plasma cutter air dryer

Dry Air Systems 717-285-9552
This thing works wonders for us.

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You can apparently get a good effect in drying air by passing the air through a helical coil of copper tube immersed in a bucket of ice-and-water. Water will condense out of air at low temperature and remain in lowest region of pipe at that point, giving dry air emerging out of the helix.
This hint given to my by pneumatics shop I use. Apparently a customer does that frequently and is very happy. Would be useful if occasionally did moisture-affect process. Would be a bit of a pain to use all the time. I gather a lot of commercial drying systems for compressed air are an inbuilt refrigeration system.
Ice idea - would be even bigger effect if threw salt into bucket, as that would lower temperature even more, to -10C or less.
Richard Smith
ben carter wrote:

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snipped-for-privacy@ntlworld.com wrote:

It would get more water out, but that could backfire, due to frost buildup inside the coil. With icewater, the condensate can run downhill to a trap you provide for it at the bottom. If you were building the system for semi-constant use, you'd want a drain leg hanging off the bottom of the bucket (and unless you had a lot of free ice, you'd want to pick up an icechest or the like for use as the "bucket"). Could be set up relatively low-hassle, pretty good for a home shop where a full-on airdryer is far too costly.
You could also build something involving a refrigerator (rather than ice), if there's one leaving the premises because it's not the right color, rather than becasue it does not work well.
--
Cats, Coffee, Chocolate...vices to live by

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On 14 Dec 2004 06:50:55 -0800, snipped-for-privacy@ntlworld.com wrote:

Pure snake-oil.

So you take air, and blow it down a narrow pipe part-full of water. Then you expect the air to be _drier_ ?
There are several problems with this idea. One is simply the thermodynamics of it - too much air is flowing over too little surface at too high a temperature to condense effectively.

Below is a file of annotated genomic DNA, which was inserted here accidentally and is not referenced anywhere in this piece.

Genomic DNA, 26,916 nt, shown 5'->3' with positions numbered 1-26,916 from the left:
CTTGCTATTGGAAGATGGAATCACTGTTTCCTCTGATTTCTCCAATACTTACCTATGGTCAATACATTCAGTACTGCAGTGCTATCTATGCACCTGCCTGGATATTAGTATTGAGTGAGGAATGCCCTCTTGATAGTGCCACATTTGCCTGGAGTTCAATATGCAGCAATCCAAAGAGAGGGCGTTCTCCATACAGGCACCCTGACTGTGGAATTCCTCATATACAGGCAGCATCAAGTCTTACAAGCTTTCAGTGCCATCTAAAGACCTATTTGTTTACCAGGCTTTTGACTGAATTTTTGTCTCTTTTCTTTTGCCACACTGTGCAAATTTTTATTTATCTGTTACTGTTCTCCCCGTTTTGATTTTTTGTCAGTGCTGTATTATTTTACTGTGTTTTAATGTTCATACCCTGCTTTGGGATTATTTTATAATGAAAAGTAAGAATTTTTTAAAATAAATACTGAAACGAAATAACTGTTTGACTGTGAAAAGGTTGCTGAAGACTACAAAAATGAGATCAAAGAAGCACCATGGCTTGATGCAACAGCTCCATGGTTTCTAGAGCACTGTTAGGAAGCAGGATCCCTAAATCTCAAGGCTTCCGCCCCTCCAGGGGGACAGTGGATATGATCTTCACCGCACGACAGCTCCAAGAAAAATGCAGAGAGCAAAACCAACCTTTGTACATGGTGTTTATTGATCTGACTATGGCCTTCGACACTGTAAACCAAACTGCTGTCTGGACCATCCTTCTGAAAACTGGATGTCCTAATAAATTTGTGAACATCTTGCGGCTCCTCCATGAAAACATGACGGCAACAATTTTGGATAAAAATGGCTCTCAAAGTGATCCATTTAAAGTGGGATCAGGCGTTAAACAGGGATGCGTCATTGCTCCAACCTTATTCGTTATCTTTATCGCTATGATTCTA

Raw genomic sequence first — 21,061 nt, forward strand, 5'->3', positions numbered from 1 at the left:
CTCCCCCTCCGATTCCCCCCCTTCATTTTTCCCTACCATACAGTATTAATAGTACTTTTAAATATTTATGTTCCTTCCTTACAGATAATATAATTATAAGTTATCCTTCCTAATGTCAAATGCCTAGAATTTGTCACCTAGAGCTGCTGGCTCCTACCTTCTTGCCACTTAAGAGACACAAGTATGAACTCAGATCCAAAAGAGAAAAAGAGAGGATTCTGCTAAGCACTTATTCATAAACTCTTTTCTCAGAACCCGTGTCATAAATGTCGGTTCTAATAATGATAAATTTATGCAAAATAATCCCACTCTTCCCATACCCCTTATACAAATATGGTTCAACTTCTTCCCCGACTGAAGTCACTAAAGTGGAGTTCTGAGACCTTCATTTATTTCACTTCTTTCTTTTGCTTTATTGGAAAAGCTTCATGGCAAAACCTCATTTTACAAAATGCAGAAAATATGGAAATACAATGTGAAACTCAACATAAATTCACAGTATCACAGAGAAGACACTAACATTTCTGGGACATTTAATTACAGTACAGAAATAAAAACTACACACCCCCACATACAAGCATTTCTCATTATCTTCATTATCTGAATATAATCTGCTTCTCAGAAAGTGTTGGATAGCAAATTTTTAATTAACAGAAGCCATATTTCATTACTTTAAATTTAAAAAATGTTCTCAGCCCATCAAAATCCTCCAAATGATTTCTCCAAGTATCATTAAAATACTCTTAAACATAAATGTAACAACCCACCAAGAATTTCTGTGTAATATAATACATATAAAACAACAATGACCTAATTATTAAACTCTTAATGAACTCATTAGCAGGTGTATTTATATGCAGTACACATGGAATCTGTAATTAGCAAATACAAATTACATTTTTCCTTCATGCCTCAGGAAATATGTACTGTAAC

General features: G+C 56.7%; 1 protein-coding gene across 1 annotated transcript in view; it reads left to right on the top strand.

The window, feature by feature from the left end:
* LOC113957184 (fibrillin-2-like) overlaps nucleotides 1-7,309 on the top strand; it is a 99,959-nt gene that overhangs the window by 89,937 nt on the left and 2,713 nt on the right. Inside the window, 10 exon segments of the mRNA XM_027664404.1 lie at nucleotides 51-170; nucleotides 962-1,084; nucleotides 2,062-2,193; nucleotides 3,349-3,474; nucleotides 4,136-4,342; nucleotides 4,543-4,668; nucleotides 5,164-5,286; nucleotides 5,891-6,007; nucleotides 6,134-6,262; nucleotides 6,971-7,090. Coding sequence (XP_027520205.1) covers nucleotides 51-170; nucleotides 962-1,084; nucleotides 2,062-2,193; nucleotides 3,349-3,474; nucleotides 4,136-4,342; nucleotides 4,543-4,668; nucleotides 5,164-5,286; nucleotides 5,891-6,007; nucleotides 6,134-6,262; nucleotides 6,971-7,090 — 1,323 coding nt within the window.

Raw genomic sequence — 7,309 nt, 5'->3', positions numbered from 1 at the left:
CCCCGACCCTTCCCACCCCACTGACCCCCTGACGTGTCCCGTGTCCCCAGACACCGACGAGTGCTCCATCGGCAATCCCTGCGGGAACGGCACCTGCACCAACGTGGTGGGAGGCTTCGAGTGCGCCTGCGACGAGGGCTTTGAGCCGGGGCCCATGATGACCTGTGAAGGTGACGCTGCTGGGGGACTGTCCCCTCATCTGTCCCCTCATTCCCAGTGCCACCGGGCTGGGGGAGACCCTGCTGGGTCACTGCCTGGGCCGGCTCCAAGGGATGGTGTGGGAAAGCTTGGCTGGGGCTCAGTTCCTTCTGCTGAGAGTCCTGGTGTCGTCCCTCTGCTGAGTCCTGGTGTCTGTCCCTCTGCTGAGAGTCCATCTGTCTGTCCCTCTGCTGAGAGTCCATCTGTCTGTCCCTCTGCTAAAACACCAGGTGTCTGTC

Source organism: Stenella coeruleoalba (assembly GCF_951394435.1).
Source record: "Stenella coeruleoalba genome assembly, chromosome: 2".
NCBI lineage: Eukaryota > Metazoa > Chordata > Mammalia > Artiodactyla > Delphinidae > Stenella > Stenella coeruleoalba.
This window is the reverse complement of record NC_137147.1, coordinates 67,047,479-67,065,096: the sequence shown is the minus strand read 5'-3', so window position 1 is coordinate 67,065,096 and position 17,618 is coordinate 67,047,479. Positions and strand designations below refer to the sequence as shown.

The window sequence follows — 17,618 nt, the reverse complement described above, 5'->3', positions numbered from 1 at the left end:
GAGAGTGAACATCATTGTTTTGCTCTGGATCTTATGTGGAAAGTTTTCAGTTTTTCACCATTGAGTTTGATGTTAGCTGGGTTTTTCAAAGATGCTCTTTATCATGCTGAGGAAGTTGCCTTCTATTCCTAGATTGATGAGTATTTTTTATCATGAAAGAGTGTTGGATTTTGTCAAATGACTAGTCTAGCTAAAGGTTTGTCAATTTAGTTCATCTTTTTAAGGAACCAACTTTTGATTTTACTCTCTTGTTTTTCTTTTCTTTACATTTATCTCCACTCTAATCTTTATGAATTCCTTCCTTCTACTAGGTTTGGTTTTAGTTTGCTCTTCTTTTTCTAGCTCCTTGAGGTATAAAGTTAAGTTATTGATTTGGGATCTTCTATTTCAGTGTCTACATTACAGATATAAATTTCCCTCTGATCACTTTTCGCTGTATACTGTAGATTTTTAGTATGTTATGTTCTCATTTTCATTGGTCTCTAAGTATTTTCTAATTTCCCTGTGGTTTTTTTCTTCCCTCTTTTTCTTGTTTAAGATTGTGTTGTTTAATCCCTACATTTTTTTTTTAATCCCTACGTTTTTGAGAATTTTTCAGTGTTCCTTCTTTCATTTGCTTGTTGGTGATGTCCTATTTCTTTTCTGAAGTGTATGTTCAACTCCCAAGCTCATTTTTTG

Secondly, there's no separation of condensate and flow. You need to do this, otherwise you simply shift the equilibrium a little. Your air might be drier, but it won't be dry.
If you want to dry air, do it the way that air driers always do it - drop the pressure by sudden expansion, and provide mechanical (spin or gravity) separation to take the condensate away afterwards.
A sealed drier can't possibly work either, unless you operate some sort of batch blow-down process.

Always remember to sprinkle the elephant-preventive dust when travelling by bus.

Forget it - still not cold enough. If you really want to do this (it's a common thing in vacuum systems) then use dry ice and a large surface baffle, like a louvred blind.
--
Smert' spamionam

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The coiled tube in a bucket is not "pure snake-oil" but close. A refrigerant dryer has a regenerative heat exchanger that takes warm wet high pressure air and cools it. A refrigerator then finishes cooling the air to about 35 F (2 C) where the water that has condensed falls out and is remove via a drain. The cold saturated air now goes back through the regenerative heat exchanger to warm itself up and cool down the incoming air. The exiting air now has a dew point that is well below freezing, and will not condense in your torch, paint gun, etc. In your coil in a bucket system it will work if you need only a small amount of air for a very short time. As soon as the tubing fills with water it will carry over and go down the line as a slug of water. Also as the air coming out of the bucket is at about 32 F it may cool enough by expansion and dump what water it is carrying.
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